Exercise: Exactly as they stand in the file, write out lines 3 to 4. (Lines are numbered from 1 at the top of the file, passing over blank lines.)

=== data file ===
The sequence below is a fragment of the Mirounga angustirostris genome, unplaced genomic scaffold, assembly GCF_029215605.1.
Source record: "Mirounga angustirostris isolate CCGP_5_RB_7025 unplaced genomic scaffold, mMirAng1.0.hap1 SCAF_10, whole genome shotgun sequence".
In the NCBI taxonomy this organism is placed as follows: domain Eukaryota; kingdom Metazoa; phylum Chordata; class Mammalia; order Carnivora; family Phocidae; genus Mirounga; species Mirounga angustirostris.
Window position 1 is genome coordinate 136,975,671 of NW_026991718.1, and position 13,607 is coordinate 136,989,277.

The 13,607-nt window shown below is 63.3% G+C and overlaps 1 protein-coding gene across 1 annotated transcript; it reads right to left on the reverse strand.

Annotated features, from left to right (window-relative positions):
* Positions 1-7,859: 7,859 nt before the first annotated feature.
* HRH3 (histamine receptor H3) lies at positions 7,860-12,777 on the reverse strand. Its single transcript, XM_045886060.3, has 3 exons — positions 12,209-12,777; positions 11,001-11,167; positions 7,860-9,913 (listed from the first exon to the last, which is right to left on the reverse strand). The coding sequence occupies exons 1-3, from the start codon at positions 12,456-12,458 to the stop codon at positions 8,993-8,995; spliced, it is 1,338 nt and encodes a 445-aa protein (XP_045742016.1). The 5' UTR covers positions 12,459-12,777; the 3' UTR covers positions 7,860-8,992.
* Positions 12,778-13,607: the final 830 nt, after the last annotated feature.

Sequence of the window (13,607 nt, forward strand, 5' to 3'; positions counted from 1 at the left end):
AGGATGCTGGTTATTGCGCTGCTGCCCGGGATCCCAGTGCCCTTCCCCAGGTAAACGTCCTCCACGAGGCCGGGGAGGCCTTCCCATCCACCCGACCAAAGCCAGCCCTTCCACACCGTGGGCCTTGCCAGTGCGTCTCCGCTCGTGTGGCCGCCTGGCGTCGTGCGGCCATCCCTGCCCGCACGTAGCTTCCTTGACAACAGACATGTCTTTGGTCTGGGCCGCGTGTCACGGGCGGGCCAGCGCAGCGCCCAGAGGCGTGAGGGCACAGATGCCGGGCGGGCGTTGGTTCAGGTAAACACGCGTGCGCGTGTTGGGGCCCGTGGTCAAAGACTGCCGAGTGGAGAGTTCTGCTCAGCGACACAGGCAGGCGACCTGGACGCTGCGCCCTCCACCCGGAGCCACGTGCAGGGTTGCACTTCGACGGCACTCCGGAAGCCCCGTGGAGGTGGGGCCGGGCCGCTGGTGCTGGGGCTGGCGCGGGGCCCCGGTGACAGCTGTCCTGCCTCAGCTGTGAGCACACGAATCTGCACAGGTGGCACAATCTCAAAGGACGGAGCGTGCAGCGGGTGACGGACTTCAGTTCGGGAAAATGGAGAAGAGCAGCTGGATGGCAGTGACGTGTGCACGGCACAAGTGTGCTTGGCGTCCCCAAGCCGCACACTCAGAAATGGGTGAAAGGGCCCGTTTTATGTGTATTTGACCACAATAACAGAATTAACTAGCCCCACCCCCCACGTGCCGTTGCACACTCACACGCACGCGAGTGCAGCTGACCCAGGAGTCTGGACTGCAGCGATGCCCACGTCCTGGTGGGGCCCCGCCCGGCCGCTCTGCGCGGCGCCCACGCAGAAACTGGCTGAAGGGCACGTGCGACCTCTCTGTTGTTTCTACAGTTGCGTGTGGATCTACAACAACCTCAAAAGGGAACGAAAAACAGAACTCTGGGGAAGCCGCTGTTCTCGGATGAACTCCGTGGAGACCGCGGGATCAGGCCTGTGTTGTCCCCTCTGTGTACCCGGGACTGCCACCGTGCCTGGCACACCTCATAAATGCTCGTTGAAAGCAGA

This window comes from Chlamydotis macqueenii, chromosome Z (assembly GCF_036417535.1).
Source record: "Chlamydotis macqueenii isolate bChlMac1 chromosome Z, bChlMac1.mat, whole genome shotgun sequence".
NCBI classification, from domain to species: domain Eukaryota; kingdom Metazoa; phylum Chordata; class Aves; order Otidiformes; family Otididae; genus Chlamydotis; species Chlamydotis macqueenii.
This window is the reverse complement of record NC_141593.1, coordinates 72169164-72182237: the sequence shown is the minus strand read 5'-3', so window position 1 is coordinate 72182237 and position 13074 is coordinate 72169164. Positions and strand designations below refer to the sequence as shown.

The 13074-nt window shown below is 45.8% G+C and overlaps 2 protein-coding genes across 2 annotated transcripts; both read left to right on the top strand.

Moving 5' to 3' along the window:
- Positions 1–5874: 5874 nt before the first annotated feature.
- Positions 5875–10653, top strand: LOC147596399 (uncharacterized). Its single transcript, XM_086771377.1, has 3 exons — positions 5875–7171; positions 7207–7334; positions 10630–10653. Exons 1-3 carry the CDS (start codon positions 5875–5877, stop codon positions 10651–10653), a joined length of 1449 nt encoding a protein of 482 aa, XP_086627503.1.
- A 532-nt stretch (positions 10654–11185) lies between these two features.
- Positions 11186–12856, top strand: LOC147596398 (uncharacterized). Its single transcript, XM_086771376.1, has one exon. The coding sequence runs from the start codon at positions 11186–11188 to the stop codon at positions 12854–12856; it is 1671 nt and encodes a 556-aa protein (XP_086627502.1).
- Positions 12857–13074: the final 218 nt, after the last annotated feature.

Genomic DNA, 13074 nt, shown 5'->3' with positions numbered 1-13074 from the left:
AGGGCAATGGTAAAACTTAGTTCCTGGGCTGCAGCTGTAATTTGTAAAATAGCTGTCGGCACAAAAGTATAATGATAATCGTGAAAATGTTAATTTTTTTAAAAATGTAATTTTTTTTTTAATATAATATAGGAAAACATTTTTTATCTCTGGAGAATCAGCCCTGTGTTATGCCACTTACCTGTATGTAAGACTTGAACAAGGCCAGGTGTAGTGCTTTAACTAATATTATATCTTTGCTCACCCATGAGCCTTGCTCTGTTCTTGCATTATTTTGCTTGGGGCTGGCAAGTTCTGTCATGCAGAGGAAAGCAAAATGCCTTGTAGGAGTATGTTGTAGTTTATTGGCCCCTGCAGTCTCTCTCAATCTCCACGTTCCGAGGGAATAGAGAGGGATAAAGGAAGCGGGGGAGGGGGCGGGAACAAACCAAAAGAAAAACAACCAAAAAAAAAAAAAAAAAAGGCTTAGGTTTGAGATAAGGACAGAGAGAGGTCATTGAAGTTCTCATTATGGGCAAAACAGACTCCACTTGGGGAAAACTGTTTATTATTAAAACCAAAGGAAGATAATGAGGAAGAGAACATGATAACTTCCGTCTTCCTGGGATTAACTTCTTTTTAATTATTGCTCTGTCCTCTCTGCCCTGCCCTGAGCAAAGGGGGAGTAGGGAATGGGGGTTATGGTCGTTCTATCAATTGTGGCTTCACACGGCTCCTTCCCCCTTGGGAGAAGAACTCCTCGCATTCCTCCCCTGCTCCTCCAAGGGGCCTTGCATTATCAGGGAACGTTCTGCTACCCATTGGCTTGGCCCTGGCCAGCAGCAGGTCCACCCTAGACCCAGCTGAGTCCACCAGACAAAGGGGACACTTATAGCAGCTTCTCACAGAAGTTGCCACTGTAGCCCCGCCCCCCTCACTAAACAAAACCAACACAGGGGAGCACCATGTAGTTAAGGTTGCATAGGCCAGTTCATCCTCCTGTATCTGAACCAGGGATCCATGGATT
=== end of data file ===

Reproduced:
In the NCBI taxonomy this organism is placed as follows: domain Eukaryota; kingdom Metazoa; phylum Chordata; class Mammalia; order Carnivora; family Phocidae; genus Mirounga; species Mirounga angustirostris.
Window position 1 is genome coordinate 136,975,671 of NW_026991718.1, and position 13,607 is coordinate 136,989,277.